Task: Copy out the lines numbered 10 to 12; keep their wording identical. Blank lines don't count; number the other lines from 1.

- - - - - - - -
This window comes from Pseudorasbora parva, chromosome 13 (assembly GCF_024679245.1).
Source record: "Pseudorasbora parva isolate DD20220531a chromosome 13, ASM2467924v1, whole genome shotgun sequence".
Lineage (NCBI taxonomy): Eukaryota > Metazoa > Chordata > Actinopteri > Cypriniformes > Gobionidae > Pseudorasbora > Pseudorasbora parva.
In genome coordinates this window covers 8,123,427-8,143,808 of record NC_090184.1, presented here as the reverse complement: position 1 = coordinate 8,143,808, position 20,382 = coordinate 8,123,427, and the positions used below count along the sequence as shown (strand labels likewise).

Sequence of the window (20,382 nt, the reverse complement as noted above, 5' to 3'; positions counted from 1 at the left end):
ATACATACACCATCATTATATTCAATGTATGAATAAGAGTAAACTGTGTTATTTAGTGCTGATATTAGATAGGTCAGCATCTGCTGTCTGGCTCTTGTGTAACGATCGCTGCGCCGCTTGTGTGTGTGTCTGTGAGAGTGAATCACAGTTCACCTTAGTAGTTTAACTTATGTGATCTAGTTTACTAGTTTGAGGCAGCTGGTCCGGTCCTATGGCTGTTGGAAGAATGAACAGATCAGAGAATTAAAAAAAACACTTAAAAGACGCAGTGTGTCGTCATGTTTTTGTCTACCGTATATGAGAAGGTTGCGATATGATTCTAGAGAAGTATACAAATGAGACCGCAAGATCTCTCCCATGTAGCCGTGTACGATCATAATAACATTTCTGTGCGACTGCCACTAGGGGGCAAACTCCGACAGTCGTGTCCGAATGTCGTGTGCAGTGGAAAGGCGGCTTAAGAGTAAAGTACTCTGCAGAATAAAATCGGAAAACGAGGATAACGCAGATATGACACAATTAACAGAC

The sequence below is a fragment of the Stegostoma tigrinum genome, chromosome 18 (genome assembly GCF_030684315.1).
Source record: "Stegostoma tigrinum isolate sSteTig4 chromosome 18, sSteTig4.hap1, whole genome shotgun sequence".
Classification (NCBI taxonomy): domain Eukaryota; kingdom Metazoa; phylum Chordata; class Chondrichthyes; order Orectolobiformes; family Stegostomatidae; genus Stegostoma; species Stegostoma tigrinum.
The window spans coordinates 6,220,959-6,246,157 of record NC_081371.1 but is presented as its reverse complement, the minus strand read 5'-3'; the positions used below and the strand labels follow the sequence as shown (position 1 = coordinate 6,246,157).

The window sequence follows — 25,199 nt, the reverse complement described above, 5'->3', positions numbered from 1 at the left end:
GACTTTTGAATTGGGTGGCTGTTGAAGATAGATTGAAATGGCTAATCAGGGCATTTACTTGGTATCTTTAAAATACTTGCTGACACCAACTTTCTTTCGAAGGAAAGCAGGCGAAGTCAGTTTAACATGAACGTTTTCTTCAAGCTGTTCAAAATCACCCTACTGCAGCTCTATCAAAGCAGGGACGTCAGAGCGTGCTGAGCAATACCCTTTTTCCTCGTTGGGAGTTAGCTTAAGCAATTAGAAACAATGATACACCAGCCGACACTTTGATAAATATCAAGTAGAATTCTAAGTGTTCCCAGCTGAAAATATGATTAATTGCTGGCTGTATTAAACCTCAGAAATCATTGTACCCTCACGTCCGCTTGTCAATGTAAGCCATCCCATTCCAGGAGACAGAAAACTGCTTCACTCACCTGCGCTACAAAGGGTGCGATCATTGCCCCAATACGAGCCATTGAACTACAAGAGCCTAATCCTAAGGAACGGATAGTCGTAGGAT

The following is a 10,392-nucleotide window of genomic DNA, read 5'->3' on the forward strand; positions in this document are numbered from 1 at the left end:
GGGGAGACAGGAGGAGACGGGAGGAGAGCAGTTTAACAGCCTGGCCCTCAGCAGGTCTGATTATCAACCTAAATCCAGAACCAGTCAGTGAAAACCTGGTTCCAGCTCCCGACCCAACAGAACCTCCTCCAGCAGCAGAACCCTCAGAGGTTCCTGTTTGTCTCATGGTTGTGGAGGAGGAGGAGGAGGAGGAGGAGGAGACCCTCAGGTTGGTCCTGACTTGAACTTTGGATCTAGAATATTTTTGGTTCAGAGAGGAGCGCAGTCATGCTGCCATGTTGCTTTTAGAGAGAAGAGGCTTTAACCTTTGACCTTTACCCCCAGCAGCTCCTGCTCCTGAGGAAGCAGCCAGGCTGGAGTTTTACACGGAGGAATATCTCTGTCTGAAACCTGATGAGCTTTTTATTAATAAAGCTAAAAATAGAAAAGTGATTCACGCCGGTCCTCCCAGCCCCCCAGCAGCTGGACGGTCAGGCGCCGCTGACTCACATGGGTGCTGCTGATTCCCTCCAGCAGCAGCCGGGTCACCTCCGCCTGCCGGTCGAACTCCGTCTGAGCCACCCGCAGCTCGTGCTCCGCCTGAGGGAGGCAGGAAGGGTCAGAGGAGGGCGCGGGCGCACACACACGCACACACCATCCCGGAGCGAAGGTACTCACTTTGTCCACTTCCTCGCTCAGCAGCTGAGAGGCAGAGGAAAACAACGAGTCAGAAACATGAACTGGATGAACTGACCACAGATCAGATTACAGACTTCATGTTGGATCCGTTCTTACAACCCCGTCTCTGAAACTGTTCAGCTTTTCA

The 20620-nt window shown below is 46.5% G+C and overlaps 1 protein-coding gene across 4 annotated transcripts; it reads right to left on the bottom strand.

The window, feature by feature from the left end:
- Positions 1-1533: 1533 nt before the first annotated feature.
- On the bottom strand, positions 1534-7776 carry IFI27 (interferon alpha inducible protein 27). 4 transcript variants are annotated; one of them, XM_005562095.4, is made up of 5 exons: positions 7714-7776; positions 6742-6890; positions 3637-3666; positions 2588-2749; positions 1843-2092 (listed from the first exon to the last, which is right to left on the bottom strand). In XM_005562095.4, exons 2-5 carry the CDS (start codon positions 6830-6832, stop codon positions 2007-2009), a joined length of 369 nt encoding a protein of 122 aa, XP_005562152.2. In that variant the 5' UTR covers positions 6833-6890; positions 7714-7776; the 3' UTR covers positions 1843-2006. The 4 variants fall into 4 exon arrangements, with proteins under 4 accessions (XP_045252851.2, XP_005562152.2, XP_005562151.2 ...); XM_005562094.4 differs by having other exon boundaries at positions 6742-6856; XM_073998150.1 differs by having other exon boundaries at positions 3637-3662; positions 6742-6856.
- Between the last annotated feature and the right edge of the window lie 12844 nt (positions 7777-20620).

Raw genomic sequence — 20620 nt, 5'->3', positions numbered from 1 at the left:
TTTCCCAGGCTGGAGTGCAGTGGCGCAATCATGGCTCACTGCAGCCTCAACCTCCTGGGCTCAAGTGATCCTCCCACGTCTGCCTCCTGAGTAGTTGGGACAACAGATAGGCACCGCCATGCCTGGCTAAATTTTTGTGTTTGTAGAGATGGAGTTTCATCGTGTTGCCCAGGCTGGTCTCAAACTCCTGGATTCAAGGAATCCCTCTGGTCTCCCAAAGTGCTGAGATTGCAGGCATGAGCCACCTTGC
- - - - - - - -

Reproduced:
The window spans coordinates 6,220,959-6,246,157 of record NC_081371.1 but is presented as its reverse complement, the minus strand read 5'-3'; the positions used below and the strand labels follow the sequence as shown (position 1 = coordinate 6,246,157).

The window sequence follows — 25,199 nt, the reverse complement described above, 5'->3', positions numbered from 1 at the left end:
GACTTTTGAATTGGGTGGCTGTTGAAGATAGATTGAAATGGCTAATCAGGGCATTTACTTGGTATCTTTAAAATACTTGCTGACACCAACTTTCTTTCGAAGGAAAGCAGGCGAAGTCAGTTTAACATGAACGTTTTCTTCAAGCTGTTCAAAATCACCCTACTGCAGCTCTATCAAAGCAGGGACGTCAGAGCGTGCTGAGCAATACCCTTTTTCCTCGTTGGGAGTTAGCTTAAGCAATTAGAAACAATGATACACCAGCCGACACTTTGATAAATATCAAGTAGAATTCTAAGTGTTCCCAGCTGAAAATATGATTAATTGCTGGCTGTATTAAACCTCAGAAATCATTGTACCCTCACGTCCGCTTGTCAATGTAAGCCATCCCATTCCAGGAGACAGAAAACTGCTTCACTCACCTGCGCTACAAAGGGTGCGATCATTGCCCCAATACGAGCCATTGAACTACAAGAGCCTAATCCTAAGGAACGGATAGTCGTAGGAT